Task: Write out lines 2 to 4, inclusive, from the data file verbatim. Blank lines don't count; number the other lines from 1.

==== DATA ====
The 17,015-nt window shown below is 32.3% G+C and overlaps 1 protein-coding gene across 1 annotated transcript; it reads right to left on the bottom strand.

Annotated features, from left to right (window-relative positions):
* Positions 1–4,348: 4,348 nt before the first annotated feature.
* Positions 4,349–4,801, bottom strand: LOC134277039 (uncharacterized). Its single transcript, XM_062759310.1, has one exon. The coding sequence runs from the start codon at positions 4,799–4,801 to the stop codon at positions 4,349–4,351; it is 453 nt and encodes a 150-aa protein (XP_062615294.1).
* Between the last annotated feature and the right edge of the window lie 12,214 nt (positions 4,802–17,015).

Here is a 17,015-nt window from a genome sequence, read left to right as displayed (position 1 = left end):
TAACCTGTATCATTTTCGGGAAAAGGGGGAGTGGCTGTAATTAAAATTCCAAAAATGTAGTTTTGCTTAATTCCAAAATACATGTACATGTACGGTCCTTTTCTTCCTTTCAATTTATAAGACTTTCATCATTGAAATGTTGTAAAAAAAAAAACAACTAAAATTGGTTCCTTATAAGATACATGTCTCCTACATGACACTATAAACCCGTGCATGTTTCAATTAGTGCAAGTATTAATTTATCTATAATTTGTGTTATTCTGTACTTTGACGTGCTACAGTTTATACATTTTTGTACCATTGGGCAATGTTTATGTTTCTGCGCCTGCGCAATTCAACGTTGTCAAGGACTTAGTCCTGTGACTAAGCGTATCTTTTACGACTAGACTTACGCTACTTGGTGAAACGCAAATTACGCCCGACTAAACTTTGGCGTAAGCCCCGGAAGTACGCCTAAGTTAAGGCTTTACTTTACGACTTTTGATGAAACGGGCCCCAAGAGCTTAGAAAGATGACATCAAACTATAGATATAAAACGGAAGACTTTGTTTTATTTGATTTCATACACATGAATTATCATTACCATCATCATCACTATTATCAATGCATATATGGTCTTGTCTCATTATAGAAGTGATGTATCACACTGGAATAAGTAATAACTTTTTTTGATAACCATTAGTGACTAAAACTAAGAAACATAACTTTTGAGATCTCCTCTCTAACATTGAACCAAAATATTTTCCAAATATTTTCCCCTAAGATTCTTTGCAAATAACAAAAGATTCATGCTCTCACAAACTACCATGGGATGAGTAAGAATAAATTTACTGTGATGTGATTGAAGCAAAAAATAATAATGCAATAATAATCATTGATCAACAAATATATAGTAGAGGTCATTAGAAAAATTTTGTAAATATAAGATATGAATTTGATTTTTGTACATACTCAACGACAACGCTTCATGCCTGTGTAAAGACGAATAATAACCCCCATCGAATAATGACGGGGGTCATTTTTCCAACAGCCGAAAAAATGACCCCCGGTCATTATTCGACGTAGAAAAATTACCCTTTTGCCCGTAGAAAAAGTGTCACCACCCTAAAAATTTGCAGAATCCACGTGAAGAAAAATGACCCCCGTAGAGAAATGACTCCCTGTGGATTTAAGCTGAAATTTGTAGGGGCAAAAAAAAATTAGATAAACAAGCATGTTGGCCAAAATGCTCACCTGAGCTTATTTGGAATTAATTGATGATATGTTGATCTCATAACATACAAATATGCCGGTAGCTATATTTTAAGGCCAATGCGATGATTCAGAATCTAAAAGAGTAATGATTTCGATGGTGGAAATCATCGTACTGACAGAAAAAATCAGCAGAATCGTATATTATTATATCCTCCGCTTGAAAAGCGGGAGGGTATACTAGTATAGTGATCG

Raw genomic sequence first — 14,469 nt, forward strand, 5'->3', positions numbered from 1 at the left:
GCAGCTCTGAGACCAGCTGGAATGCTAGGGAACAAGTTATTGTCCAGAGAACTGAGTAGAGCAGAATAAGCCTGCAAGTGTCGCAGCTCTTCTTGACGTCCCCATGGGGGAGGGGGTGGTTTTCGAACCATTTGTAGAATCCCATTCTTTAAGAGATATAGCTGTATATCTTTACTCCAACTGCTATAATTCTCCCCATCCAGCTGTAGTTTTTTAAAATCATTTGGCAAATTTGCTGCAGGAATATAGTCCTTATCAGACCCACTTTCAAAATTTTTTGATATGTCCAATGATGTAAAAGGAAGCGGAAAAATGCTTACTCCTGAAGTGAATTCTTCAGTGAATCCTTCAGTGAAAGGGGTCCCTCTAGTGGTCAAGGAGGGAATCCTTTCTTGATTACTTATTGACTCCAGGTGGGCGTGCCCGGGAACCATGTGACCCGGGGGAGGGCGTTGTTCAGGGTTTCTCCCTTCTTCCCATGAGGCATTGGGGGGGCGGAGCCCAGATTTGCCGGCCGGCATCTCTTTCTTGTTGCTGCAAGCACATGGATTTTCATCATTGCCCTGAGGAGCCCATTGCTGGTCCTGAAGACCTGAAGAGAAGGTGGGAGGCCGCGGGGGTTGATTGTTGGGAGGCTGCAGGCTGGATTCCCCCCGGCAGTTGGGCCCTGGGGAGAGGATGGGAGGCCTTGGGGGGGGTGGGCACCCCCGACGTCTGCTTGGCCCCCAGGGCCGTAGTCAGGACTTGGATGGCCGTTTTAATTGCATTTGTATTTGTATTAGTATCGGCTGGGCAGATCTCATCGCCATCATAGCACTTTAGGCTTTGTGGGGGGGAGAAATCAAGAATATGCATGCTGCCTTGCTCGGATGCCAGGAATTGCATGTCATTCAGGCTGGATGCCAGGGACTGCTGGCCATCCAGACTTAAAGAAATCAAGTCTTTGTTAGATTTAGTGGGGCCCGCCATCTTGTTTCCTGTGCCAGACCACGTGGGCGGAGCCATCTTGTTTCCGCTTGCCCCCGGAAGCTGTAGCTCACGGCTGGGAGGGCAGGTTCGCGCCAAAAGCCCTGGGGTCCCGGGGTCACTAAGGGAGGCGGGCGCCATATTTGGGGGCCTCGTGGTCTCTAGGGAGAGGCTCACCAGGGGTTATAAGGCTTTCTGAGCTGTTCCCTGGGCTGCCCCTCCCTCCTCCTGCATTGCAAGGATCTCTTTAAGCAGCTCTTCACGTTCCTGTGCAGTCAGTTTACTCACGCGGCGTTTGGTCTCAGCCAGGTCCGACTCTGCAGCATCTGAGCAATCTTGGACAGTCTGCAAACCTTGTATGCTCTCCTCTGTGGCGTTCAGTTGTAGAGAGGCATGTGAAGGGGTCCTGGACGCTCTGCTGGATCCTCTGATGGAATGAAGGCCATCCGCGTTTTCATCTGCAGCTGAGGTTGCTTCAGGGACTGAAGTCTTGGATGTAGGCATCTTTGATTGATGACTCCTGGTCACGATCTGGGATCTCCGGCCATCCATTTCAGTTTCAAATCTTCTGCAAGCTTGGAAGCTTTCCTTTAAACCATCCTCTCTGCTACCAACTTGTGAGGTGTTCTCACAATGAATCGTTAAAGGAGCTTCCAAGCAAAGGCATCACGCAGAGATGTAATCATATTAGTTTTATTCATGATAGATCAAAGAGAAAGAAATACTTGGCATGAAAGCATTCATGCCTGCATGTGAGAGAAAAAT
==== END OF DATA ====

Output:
Annotated features, from left to right (window-relative positions):
* Positions 1–4,348: 4,348 nt before the first annotated feature.
* Positions 4,349–4,801, bottom strand: LOC134277039 (uncharacterized). Its single transcript, XM_062759310.1, has one exon. The coding sequence runs from the start codon at positions 4,799–4,801 to the stop codon at positions 4,349–4,351; it is 453 nt and encodes a 150-aa protein (XP_062615294.1).